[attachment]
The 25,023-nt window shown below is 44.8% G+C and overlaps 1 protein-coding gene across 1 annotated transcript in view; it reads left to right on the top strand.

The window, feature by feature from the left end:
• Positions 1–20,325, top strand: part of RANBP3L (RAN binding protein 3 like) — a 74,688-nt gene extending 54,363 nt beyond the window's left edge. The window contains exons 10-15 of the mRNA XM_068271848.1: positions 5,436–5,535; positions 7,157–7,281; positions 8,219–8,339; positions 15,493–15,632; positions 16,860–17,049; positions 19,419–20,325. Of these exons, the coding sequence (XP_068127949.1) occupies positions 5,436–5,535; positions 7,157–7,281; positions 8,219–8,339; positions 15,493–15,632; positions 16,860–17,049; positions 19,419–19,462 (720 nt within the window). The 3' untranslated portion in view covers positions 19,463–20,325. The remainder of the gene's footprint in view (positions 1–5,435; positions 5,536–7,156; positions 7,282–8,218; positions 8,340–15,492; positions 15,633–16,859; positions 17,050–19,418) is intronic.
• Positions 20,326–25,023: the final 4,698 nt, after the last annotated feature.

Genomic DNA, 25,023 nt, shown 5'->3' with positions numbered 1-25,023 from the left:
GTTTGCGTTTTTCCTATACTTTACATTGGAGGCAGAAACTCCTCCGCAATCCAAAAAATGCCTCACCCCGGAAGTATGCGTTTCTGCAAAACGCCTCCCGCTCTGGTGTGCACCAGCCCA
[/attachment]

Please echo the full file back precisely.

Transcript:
The 25,023-nt window shown below is 44.8% G+C and overlaps 1 protein-coding gene across 1 annotated transcript in view; it reads left to right on the top strand.

The window, feature by feature from the left end:
• Positions 1–20,325, top strand: part of RANBP3L (RAN binding protein 3 like) — a 74,688-nt gene extending 54,363 nt beyond the window's left edge. The window contains exons 10-15 of the mRNA XM_068271848.1: positions 5,436–5,535; positions 7,157–7,281; positions 8,219–8,339; positions 15,493–15,632; positions 16,860–17,049; positions 19,419–20,325. Of these exons, the coding sequence (XP_068127949.1) occupies positions 5,436–5,535; positions 7,157–7,281; positions 8,219–8,339; positions 15,493–15,632; positions 16,860–17,049; positions 19,419–19,462 (720 nt within the window). The 3' untranslated portion in view covers positions 19,463–20,325. The remainder of the gene's footprint in view (positions 1–5,435; positions 5,536–7,156; positions 7,282–8,218; positions 8,340–15,492; positions 15,633–16,859; positions 17,050–19,418) is intronic.
• Positions 20,326–25,023: the final 4,698 nt, after the last annotated feature.

Genomic DNA, 25,023 nt, shown 5'->3' with positions numbered 1-25,023 from the left:
GTTTGCGTTTTTCCTATACTTTACATTGGAGGCAGAAACTCCTCCGCAATCCAAAAAATGCCTCACCCCGGAAGTATGCGTTTCTGCAAAACGCCTCCCGCTCTGGTGTGCACCAGCCCA